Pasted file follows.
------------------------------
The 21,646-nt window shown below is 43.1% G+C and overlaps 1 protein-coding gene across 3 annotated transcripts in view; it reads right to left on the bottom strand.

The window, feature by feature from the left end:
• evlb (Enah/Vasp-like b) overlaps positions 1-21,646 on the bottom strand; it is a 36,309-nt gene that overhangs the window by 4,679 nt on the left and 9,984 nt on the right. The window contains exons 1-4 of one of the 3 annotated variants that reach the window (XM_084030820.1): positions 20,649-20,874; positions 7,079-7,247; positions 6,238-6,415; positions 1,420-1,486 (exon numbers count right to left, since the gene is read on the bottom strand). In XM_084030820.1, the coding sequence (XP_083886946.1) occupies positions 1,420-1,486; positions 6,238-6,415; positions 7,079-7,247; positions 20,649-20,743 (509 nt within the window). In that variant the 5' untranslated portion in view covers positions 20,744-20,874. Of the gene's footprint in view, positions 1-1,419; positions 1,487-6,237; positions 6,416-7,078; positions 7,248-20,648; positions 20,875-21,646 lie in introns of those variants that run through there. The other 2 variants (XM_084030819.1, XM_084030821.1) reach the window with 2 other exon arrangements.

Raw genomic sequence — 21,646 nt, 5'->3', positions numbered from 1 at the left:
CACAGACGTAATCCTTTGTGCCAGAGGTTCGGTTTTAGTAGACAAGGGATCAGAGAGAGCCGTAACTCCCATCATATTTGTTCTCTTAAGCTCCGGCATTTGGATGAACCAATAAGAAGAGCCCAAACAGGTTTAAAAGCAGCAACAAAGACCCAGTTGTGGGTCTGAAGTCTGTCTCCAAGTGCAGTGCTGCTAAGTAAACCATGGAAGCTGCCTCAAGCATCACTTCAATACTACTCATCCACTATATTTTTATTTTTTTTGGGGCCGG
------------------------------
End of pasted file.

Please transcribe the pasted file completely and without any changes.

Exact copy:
The 21,646-nt window shown below is 43.1% G+C and overlaps 1 protein-coding gene across 3 annotated transcripts in view; it reads right to left on the bottom strand.

The window, feature by feature from the left end:
• evlb (Enah/Vasp-like b) overlaps positions 1-21,646 on the bottom strand; it is a 36,309-nt gene that overhangs the window by 4,679 nt on the left and 9,984 nt on the right. The window contains exons 1-4 of one of the 3 annotated variants that reach the window (XM_084030820.1): positions 20,649-20,874; positions 7,079-7,247; positions 6,238-6,415; positions 1,420-1,486 (exon numbers count right to left, since the gene is read on the bottom strand). In XM_084030820.1, the coding sequence (XP_083886946.1) occupies positions 1,420-1,486; positions 6,238-6,415; positions 7,079-7,247; positions 20,649-20,743 (509 nt within the window). In that variant the 5' untranslated portion in view covers positions 20,744-20,874. Of the gene's footprint in view, positions 1-1,419; positions 1,487-6,237; positions 6,416-7,078; positions 7,248-20,648; positions 20,875-21,646 lie in introns of those variants that run through there. The other 2 variants (XM_084030819.1, XM_084030821.1) reach the window with 2 other exon arrangements.

Raw genomic sequence — 21,646 nt, 5'->3', positions numbered from 1 at the left:
CACAGACGTAATCCTTTGTGCCAGAGGTTCGGTTTTAGTAGACAAGGGATCAGAGAGAGCCGTAACTCCCATCATATTTGTTCTCTTAAGCTCCGGCATTTGGATGAACCAATAAGAAGAGCCCAAACAGGTTTAAAAGCAGCAACAAAGACCCAGTTGTGGGTCTGAAGTCTGTCTCCAAGTGCAGTGCTGCTAAGTAAACCATGGAAGCTGCCTCAAGCATCACTTCAATACTACTCATCCACTATATTTTTATTTTTTTTGGGGCCGG